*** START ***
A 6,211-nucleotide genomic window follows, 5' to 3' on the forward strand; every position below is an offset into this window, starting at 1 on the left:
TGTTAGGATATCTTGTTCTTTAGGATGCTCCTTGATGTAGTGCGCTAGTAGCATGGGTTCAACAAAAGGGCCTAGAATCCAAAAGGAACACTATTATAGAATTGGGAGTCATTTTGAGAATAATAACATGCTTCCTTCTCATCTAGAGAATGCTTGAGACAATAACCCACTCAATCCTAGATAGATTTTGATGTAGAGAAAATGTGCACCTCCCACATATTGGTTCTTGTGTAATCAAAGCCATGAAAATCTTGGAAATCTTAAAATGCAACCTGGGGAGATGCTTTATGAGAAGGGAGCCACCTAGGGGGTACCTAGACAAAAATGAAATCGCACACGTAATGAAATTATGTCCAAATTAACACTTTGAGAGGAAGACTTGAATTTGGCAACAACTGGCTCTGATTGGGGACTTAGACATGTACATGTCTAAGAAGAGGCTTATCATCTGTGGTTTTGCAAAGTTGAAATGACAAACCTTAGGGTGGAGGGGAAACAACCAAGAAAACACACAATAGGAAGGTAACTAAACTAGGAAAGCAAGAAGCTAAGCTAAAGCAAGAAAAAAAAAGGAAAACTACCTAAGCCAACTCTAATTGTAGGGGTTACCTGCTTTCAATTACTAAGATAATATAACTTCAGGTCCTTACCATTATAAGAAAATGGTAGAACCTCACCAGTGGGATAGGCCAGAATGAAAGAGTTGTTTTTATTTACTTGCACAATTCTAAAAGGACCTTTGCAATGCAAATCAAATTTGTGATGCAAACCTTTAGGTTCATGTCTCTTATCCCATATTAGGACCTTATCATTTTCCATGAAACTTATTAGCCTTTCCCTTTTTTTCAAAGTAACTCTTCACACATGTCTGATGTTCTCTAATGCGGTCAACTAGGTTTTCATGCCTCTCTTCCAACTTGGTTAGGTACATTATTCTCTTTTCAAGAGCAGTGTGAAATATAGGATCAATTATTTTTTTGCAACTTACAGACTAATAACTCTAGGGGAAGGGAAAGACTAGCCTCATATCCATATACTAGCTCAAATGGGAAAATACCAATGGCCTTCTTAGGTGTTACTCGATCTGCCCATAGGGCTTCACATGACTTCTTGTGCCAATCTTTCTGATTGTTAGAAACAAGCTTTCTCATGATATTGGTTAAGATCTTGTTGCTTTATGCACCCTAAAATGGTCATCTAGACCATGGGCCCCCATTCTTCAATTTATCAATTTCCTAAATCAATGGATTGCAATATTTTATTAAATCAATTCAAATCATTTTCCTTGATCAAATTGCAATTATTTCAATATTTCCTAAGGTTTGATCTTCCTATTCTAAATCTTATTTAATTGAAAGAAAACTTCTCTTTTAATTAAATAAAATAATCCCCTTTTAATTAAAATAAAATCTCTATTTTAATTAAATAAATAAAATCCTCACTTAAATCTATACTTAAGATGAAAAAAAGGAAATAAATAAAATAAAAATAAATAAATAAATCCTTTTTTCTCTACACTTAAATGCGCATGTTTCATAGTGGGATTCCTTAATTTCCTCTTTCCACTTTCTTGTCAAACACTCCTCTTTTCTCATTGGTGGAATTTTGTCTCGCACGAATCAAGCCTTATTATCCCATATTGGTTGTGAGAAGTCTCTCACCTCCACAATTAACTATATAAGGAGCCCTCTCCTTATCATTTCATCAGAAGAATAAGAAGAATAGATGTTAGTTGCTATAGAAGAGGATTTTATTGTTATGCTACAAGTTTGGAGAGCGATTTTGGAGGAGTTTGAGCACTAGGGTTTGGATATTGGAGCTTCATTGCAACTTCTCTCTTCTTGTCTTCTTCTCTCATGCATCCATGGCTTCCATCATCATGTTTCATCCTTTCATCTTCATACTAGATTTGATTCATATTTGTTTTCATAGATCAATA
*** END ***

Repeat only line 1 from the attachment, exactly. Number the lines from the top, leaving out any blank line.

A 6,211-nucleotide genomic window follows, 5' to 3' on the forward strand; every position below is an offset into this window, starting at 1 on the left: